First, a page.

It certainly was for me. I remember nights where I had trouble sleeping because I was so happy.
Then, just as quickly, everything came crashing down around me.
Seth was younger than me, and he just wasn't ready for what he believed I represented.
Even though we never made our relationship "official," he ended it officially.
Shortly after, he met another woman and began dating her.
Heartbroken, I had to put on my game face every day and pretend nothing was wrong.
We had to continue to work side by side.
Co-workers who were none the wiser about our secret relationship (and even those who were) asked questions about his new girlfriend as I perfected not showing any emotion.
Despite our friendship, having been "best friends" and the love we did have for each other, we just were unable to recover (even though we tried).
While it's very possible to move on and be friends again, you never really bounce back to what you once were.
Seth certainly wasn't comfortable asking me for relationship advice, and I definitely didn't have the heart to hear about it.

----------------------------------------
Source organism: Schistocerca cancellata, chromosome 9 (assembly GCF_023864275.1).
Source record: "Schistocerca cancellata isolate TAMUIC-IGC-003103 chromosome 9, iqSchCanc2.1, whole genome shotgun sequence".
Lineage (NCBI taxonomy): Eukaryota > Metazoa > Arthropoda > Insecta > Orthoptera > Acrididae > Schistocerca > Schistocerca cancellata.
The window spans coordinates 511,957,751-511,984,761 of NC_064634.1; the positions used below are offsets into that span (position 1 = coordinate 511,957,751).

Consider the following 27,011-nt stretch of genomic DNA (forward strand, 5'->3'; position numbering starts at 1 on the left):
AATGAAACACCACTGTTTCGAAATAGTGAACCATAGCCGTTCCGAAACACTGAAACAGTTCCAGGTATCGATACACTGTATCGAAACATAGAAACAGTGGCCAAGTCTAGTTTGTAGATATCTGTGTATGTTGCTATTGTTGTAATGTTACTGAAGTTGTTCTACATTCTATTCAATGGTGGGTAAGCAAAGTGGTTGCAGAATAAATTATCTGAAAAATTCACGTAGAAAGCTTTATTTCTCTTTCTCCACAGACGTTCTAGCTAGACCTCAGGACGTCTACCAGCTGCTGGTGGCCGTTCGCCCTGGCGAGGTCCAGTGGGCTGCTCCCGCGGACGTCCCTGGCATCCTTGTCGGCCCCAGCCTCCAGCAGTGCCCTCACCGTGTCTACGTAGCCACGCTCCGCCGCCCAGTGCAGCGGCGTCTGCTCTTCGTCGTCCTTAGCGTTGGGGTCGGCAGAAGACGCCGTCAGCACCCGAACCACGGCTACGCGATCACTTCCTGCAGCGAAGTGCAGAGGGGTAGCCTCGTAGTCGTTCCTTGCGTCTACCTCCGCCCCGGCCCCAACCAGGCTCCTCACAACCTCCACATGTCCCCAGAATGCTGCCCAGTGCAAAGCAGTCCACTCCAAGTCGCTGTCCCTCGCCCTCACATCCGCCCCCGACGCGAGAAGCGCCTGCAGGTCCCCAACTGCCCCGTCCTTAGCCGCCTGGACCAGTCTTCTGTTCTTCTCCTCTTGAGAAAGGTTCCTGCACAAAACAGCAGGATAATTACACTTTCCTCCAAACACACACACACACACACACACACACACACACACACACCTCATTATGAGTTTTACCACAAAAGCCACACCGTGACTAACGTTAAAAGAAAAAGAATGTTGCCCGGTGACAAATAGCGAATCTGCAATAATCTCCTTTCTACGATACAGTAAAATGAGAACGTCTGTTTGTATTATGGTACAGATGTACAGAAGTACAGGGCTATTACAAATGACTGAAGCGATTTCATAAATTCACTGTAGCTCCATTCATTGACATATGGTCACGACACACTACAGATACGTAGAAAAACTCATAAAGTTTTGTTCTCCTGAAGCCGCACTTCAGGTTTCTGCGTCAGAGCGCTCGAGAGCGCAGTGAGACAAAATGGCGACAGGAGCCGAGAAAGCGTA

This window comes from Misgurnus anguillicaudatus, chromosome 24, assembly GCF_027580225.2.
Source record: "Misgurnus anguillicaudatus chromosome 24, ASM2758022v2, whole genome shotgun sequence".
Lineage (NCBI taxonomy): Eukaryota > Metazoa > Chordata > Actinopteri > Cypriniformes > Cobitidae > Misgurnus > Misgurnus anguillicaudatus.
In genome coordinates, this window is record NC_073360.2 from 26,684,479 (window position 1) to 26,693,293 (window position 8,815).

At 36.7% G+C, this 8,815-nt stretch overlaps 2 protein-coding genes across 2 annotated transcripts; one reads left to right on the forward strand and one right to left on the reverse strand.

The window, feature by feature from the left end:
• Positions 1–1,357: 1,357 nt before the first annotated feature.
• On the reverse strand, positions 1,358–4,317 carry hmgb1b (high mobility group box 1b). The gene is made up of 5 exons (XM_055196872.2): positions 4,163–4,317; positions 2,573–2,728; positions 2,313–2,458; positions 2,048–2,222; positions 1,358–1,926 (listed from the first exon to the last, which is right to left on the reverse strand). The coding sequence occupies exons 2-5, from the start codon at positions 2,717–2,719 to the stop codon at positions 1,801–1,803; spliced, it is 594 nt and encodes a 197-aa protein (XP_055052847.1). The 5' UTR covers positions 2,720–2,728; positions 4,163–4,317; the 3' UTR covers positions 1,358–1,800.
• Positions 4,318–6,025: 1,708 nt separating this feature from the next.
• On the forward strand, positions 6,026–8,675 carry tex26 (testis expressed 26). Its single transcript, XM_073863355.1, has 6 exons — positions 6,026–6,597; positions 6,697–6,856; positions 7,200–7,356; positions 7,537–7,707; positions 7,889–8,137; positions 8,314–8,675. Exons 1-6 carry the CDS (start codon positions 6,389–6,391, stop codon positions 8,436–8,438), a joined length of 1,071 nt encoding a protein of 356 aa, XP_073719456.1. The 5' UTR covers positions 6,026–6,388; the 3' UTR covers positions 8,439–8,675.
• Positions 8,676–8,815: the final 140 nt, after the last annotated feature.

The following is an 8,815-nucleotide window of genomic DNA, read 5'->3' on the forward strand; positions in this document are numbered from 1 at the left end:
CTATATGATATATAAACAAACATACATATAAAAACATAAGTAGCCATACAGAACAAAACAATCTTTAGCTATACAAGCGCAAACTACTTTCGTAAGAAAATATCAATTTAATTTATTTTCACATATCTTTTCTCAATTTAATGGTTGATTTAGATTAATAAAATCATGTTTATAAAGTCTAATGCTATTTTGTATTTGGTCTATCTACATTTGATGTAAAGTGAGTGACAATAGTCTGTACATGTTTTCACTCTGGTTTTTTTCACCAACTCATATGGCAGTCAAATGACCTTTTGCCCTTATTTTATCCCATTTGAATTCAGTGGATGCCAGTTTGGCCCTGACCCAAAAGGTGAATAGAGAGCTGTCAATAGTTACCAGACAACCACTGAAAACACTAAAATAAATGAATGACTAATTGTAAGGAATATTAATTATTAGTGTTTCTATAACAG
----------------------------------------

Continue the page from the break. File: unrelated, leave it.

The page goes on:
Office romances are a regular occurrence, but they are also a source of office gossip, not to mention many broken hearts and ruined friendships.
If you become involved with a co-worker, recognize upfront that it may change your satisfaction level with your job and how you are viewed by your peers.
It can even change your life.
I lost my best friend — someone who knew me better than anyone else — to awkward silences and regret.
I never again will "sh*t where I eat."
The lingering aftershock of that heartbreak was enough to cure me of the urge.
If you're stuck choosing between a dating a co-worker or a match on Tinder, choose the latter.
It is surely safer than the typical office romance.
*Name has been changed.